“Barreca serves up a witty, episodic, chatty and decidedly personal account of being one of the first women on the [Dartmouth] campus in the 1970s . . . Barreca is an unfailingly winning narrator and if her book is more memoir than history, it’s a delightful tour of one woman's college experience, seasoned with a consciousness of issues of gender and class.”—Publishers Weekly

“Barreca's humor shines through.”—Library Journal

“Over four years at an elite school in remote New Hampshire, smack in the middle of the women’s movement, Barreca learned to do what any sassy smartypants would: challenge stale ideas and press buttons . . . ‘a good education can be subversive’ [Gina Barreca] writes in her recent book on the experience.”—Chicago Tribune

“Whether you attended college at the same time as Barreca, or have children in college now, or just enjoy reading a well-written memoir, you're likely to enjoy reading Babes in Boyland.”—Executive Times

Library Journal
What's it like to be one of the first people to travel new territory? Barreca describes her experiences as one of the first females to "invade" previously all-male Dartmouth College. In addition to being gender-challenged, Barreca found herself on the lower end of the socioeconomic ladder at this affluent institution. She didn't ski, her family couldn't afford overnight hotel stays when visiting, and her wardrobe didn't bear designer labels. However, this isn't as much the story of a female conquering a previously all-male institution as it is a nostalgic look back at her college days. Written in snippets instead of chapters, it can be read at one's leisure. As in her previous works, They Used To Call Me Snow White but I Drifted and Perfect Husband (& Other Fairy Tales), Barreca's humor shines through, although her narratives don't always flow smoothly. This is by no means an essential purchase, but it may be of value in collections with an emphasis on education or women's studies.-Terry Christner, Hutchinson P.L., KS Copyright 2005 Reed Business Information.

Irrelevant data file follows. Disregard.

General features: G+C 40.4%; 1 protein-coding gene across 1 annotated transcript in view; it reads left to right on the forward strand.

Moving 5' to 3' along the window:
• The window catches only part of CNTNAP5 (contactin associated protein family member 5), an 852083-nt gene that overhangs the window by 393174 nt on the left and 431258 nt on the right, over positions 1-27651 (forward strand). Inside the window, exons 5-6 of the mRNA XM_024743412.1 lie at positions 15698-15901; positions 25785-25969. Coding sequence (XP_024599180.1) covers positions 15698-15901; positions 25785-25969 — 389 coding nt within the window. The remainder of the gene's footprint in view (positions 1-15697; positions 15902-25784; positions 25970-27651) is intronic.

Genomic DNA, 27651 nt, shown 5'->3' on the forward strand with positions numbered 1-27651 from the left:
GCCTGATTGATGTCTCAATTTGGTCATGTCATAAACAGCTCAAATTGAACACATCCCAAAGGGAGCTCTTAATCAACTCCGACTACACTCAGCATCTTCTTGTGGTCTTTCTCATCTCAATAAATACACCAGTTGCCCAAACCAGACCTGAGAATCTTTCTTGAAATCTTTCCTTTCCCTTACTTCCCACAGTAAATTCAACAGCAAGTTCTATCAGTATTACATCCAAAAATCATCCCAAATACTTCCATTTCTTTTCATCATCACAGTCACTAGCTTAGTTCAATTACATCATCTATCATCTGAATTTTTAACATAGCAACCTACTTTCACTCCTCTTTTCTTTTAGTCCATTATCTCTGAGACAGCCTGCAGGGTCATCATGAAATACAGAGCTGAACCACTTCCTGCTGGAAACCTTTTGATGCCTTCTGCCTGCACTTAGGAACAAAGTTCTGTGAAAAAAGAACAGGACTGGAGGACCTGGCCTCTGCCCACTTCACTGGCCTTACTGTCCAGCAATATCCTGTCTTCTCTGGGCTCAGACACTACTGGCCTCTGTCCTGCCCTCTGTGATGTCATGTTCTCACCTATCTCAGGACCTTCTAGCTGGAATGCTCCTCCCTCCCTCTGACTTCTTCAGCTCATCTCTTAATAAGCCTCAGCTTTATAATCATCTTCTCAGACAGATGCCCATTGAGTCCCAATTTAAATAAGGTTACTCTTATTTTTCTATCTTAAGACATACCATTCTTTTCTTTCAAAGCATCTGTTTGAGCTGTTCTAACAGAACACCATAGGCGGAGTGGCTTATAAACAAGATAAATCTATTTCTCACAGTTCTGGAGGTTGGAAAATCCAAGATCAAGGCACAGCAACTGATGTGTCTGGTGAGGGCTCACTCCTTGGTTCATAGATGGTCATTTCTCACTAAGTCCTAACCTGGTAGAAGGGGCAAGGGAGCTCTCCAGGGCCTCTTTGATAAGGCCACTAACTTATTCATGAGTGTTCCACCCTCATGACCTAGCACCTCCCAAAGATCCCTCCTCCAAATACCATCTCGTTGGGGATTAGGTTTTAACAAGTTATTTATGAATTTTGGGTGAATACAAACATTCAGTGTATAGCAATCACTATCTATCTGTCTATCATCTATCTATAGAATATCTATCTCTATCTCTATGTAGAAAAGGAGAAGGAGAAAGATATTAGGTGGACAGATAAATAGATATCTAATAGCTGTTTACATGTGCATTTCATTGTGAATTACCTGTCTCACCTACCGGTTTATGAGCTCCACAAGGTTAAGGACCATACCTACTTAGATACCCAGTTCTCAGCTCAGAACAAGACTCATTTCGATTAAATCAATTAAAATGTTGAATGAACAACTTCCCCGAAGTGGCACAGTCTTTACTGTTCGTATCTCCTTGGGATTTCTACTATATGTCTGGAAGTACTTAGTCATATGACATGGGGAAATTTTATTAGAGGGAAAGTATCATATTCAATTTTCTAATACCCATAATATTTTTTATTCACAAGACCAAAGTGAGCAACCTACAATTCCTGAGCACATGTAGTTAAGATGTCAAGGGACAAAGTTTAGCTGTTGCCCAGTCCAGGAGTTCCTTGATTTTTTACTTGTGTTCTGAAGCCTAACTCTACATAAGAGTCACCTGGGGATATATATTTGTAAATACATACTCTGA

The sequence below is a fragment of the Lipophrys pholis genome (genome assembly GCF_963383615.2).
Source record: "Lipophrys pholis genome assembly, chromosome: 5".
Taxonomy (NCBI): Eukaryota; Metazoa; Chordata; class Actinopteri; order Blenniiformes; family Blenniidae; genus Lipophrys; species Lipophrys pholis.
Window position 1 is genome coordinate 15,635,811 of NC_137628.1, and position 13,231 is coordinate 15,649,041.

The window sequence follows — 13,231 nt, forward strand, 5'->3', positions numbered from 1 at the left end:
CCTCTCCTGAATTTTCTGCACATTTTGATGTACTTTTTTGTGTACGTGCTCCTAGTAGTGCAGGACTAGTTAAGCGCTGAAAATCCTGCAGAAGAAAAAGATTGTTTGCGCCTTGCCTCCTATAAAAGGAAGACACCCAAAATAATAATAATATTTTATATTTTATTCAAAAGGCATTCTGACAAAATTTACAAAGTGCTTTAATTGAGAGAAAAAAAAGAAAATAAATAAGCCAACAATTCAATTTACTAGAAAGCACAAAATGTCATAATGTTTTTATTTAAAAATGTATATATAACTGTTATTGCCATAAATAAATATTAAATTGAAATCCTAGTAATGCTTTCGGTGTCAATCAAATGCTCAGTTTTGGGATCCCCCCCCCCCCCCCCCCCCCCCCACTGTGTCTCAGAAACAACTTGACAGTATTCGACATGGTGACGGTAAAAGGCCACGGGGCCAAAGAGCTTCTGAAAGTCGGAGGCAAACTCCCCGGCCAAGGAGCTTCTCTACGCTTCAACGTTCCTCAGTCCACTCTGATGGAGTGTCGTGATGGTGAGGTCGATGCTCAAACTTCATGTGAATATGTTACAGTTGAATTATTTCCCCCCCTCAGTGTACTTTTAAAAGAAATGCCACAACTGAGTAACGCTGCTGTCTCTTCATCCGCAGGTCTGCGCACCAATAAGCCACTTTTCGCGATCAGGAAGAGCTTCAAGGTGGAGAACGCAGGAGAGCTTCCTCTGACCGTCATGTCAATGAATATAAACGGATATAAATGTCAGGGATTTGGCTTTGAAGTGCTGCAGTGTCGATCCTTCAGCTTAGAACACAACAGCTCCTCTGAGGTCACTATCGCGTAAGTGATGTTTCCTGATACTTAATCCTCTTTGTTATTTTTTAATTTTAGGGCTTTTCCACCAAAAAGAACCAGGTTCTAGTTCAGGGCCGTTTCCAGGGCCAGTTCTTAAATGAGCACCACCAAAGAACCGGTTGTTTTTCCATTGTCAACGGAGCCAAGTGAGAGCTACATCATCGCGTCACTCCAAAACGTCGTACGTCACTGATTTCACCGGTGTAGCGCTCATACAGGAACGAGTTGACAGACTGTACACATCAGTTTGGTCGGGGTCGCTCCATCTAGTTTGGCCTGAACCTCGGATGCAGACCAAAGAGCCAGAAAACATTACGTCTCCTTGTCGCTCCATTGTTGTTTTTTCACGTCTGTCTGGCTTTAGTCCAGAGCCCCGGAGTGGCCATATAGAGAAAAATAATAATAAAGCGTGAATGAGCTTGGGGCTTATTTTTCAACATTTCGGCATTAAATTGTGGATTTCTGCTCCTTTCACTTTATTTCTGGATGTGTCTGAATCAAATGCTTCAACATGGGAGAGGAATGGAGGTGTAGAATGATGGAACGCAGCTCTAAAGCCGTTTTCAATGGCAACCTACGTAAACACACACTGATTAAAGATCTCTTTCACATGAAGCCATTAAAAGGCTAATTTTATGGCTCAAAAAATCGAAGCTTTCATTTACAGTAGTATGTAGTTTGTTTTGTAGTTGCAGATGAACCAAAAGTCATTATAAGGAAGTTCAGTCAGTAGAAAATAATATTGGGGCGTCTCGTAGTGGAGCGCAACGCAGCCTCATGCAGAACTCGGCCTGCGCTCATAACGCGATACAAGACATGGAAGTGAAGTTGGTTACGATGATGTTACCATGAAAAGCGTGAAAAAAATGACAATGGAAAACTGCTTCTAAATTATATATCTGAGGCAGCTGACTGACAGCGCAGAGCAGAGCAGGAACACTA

Kirkus Reviews
An engaging chronicle of Barreca's ups and downs as one of the first female students at Dartmouth. Women faced plenty of trials in the just-barely-coed-Ivy-League of the mid-1970s, writes Barreca (English Literature and Feminist Theory/Univ. of Connecticut). Male students leeringly asked if she was a lesbian ("you learned to answer, 'Are you my alternative?' ") and cluelessly mocked Fear of Flying when a daring female prof assigned it. Barreca also had to contend with class issues. At ultra-preppy Dartmouth, she was the only student whose last name ended in a vowel. She wore cowboy boots, while the other coeds opted for Talbots and Laura Ashley. Her blue-collar relatives back home wondered whether she'd really gone to New Hampshire for college-or just snuck off to have an illegitimate baby. Fans of Barreca's work (Perfect Husbands, and Other Fairy Tales, 1993, etc.), which ranges from scholarly to pop but always includes humor, will expect hilarity here, and from the alliterative, cheeky title to almost the very end, she does not disappoint. (The last few pages, where she recounts the end of college and her first trip back to Dartmouth 12 years later, veer toward the maudlin.) Emulating the delightful miscellany of a 19th-century scrapbook, Barreca includes extracts from the diary she kept as an undergrad, photographs, and copies of a few report cards and other official college communiques. This approach has its limitations. Subtitle notwithstanding, her latest is less "personal history" and more straight autobiography. Had Barreca made more of an effort to contextualize her experience-a few pages on the history of women's higher education in America, say, or even a broader treatment ofthe Ivies going coed-the result would have been stronger. And her habit of referring to herself in third person ("She arrives in Hanover to discover there is more to learn about the college and its traditions . . . than she ever could have imagined") is an annoying distraction. Amusing and eye-opening, if flawed.